I didn't know what I wanted. On days when my family lectured me about responsibility, or called me ten times to confirm details about my imaginary routine, I'd told Cait she was lucky to not have a family. But even though Lindy and I were nothing alike, we were essentially the same too. Being honest with her just made me remember all of the aspirations I'd made when we were young. Honesty would be like disappointing my former self. That was a concept too heavy for me to fully address. I preferred to have my world an arms length away from her than to admit to myself that I needed something and didn't know what it was.
"Let's not talk about my family today," I said.
"What are you doing today?"
"I was going to go to some basement with Abebe and his friends to dance, but I tweaked my hip the other night. I'm thinkin we need a 'whim day'. You could use it," she said.
'Whim Days' were days when we got on the first bus we saw and let the city decide where we went and what we did. Once we ended up sleeping at the airport in Gary, Indiana. Another time we spent the day in a south side high school. We went to a few rowdy classes, ate pizza and chocolate milk in the caf for $2.25, and took an actual school bus to some neighborhoods. It made us both feel temporarily weird, and we harnessed the short lived philosophy for weeks afterwards that primary education was the root of all scum.
We categorized different parts of our day as the nuclei to some social ill. At lunch we wrote the word 'obesity' on a 3x5. On the bus we wrote the word 'violence' on another card. Cait eventually made a collage of the day and hung it up in the bathroom. Other cards say 'teen pregnancy', 'ignorance', and 'vanity'. In the middle of the collage is a picture of the two of us outside of the high school in large hooded sweatshirts with our thumbs up.
We created 'whim day' because we were sick of deciding what our plans would be. Cait said that planning was an art, and the lack of planning would be chaos. We were both intrigued by the idea, and thus Whim Day was born.
"I suppose I could use one," I said, "we pull the plug if we get close to Gary though."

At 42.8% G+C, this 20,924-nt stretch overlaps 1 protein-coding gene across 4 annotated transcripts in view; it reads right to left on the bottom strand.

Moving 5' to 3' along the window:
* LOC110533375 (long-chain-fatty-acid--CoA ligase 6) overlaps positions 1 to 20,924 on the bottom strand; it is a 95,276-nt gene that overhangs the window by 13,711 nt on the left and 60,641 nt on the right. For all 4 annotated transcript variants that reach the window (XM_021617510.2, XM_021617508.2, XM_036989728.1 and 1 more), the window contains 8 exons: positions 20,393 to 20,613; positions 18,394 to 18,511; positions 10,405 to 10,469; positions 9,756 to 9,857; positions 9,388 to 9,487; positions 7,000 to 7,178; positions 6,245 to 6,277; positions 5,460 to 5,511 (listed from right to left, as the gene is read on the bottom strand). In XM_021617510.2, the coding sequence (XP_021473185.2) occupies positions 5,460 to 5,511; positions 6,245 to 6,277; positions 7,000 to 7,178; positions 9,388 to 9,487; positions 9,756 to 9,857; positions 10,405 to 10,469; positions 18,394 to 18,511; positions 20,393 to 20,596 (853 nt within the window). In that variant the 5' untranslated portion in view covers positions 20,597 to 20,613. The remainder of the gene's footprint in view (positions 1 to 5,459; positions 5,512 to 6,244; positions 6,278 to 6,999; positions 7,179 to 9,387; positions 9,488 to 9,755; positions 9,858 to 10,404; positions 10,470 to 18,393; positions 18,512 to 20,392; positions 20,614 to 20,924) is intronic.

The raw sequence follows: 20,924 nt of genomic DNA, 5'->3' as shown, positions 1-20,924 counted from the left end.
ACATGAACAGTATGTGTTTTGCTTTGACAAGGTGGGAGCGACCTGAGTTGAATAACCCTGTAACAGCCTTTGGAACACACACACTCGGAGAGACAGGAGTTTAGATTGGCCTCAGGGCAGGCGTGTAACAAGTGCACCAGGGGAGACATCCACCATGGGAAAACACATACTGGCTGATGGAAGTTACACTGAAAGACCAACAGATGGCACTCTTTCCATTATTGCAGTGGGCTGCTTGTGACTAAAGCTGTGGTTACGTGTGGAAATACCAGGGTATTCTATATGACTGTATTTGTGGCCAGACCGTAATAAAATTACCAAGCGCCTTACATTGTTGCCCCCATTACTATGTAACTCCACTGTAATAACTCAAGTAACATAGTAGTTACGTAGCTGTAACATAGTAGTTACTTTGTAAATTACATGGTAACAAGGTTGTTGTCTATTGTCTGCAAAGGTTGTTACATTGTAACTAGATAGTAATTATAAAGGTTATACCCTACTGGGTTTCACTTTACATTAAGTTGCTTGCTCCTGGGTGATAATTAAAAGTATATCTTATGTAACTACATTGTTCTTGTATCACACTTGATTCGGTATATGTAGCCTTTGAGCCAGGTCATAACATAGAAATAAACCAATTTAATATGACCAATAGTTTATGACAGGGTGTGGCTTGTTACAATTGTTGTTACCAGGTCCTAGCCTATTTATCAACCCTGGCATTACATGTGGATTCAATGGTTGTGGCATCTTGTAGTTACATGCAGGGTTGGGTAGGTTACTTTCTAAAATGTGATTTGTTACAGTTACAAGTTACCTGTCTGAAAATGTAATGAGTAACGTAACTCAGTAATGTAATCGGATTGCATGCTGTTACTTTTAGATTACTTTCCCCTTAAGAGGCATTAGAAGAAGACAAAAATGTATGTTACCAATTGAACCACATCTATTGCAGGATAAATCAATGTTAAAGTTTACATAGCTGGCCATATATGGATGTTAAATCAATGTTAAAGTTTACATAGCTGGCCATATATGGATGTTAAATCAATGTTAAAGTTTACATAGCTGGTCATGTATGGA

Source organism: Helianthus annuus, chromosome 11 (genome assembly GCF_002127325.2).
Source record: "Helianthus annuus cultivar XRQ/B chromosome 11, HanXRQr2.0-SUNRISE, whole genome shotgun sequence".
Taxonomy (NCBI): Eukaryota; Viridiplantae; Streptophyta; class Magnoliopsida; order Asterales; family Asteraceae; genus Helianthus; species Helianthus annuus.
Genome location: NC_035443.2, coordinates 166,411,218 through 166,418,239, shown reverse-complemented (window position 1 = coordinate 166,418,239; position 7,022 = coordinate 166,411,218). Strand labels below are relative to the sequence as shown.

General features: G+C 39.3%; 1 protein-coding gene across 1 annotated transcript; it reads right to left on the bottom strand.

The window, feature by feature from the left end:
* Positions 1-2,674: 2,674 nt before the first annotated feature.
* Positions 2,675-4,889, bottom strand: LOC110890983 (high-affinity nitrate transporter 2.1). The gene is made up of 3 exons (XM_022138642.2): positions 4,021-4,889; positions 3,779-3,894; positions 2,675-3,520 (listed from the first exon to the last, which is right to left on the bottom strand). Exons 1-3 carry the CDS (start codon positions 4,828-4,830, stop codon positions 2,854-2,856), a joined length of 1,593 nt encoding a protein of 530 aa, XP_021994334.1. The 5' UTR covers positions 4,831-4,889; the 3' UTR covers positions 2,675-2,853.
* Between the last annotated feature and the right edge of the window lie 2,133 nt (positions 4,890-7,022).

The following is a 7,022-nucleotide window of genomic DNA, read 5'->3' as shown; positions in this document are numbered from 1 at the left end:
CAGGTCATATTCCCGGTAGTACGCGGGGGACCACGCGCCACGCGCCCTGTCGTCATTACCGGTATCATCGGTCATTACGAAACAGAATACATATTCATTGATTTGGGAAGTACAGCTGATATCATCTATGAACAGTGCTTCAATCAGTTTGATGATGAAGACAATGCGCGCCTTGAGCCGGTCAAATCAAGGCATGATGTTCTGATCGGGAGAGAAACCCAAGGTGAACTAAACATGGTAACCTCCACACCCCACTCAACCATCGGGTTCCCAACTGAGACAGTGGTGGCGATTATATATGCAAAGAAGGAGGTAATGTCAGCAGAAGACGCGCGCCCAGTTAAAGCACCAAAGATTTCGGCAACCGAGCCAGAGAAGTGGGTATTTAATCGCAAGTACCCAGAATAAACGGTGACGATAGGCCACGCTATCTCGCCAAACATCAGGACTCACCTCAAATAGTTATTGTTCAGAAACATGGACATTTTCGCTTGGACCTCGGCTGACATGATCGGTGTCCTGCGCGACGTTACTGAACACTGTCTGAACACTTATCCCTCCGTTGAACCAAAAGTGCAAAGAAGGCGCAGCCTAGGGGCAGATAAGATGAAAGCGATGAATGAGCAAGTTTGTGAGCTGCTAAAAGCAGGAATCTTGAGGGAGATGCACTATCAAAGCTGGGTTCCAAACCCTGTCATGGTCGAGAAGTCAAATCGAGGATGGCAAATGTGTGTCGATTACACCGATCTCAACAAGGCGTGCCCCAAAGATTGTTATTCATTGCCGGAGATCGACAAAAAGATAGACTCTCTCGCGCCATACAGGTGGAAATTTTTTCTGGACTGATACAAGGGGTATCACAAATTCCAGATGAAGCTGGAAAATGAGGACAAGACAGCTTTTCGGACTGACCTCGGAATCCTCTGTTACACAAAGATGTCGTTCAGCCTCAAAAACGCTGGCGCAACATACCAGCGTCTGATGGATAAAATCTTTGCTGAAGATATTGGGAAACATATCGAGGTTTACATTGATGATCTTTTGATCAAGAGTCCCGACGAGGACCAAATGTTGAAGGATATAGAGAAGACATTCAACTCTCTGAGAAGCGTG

"Let's get it goin'. Leave in 20?"
"Actually... make that an hour and 20. Mother's about to be on. Gotta catch it. I saw the preview for the episode and she talks about acronyms.. She actually says 'omg' and 'lol'. It's gonna be a good one."
"You would. I guess I'll get ready then. What should we wear this time?" The only thing we planned on whim day was our outfits.
"I'm thinking... Fancy dresses?"
"That's too much," I said.
"It's raining. It's hot out though. Casual dresses and galoshes."
"Who owns galoshes?"
"Are you kidding? It's a staple accessory."
She'd said the same thing about her sun hat. It was so large she could barely see from the drooping brim. It ended up catching on fire one day at the beach when she lit a cigarette. The straw burned fast and she ran through the crowded beach to the water to throw in the flaming hat. Some concerned mother nearby panicked and called the fire department.
When the fire fighters showed up, the concerned mother held her son and exaggerated the details. She said Cait screamed, "I'm burning alive!" when she ran to the water. Cait called the mom 'a sicko' and asked her if she was aware that her son was developing an Oedipus complex. The next day there was a fire fighter in our apartment shower, and Cait kept his uniform suspenders as a trophy. I could always tell when he was over because he made Cait's room smell like bonfire.
"You can borrow some of mine," she said, "Here, choose." She brought me 3 pair to pick from.
"These would be fitting, Scarlet." She pointed to the red pair.
"Yeah but they'd also match your communist t shirt."
"We're wearing dresses. Besides, I don't want to turn off all the capitalists if whim day takes us to Michigan Avenue."
"Good thinking. Why did you buy that thing anyways.. you're a nationalist!"
"I'm none of it. I'm just an American and I like t shirts. That, and it was cheap and I'm actually considered poor now."
"The government I guess."
Cait put on a booby blue sun dress that made her look like the Halloween version of Dorthy. She put on the red rain boots and bright red lipstick to match. She clipped back her hair with a barrette and slicked it down so it flipped up at the ends.